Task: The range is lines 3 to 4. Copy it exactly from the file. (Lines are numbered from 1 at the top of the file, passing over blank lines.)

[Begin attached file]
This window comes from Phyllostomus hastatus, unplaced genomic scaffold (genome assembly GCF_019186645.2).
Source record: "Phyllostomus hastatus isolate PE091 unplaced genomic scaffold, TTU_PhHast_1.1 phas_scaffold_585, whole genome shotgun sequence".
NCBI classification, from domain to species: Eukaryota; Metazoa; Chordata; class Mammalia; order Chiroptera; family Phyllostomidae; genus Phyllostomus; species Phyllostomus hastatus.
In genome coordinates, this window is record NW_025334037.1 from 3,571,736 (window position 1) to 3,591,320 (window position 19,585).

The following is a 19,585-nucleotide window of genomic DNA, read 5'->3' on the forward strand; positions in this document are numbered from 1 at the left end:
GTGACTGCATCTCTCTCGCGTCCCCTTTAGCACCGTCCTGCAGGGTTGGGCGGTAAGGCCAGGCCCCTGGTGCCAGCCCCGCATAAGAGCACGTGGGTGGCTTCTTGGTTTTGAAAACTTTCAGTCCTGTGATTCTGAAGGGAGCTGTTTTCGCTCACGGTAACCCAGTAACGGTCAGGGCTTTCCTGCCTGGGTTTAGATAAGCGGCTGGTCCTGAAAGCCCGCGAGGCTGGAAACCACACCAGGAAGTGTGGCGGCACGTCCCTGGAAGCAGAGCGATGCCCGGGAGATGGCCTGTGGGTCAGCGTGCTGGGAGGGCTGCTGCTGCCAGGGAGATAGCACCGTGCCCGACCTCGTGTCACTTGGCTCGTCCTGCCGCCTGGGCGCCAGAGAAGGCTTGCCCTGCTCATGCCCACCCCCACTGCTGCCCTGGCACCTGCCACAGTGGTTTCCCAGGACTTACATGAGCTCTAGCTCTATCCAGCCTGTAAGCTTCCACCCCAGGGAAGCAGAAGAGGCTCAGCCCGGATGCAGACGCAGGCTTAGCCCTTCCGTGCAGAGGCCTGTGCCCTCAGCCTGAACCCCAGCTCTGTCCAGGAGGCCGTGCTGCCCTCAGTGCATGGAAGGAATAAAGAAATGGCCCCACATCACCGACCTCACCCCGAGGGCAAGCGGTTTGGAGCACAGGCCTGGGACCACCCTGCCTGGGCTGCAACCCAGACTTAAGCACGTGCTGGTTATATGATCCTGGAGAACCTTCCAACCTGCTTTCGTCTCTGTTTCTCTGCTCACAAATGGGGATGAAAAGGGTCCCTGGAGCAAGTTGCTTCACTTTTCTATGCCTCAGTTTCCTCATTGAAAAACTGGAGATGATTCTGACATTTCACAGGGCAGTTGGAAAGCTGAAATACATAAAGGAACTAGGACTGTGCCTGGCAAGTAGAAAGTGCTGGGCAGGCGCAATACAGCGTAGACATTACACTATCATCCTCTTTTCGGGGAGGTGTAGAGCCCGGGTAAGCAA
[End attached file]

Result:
NCBI classification, from domain to species: Eukaryota; Metazoa; Chordata; class Mammalia; order Chiroptera; family Phyllostomidae; genus Phyllostomus; species Phyllostomus hastatus.
In genome coordinates, this window is record NW_025334037.1 from 3,571,736 (window position 1) to 3,591,320 (window position 19,585).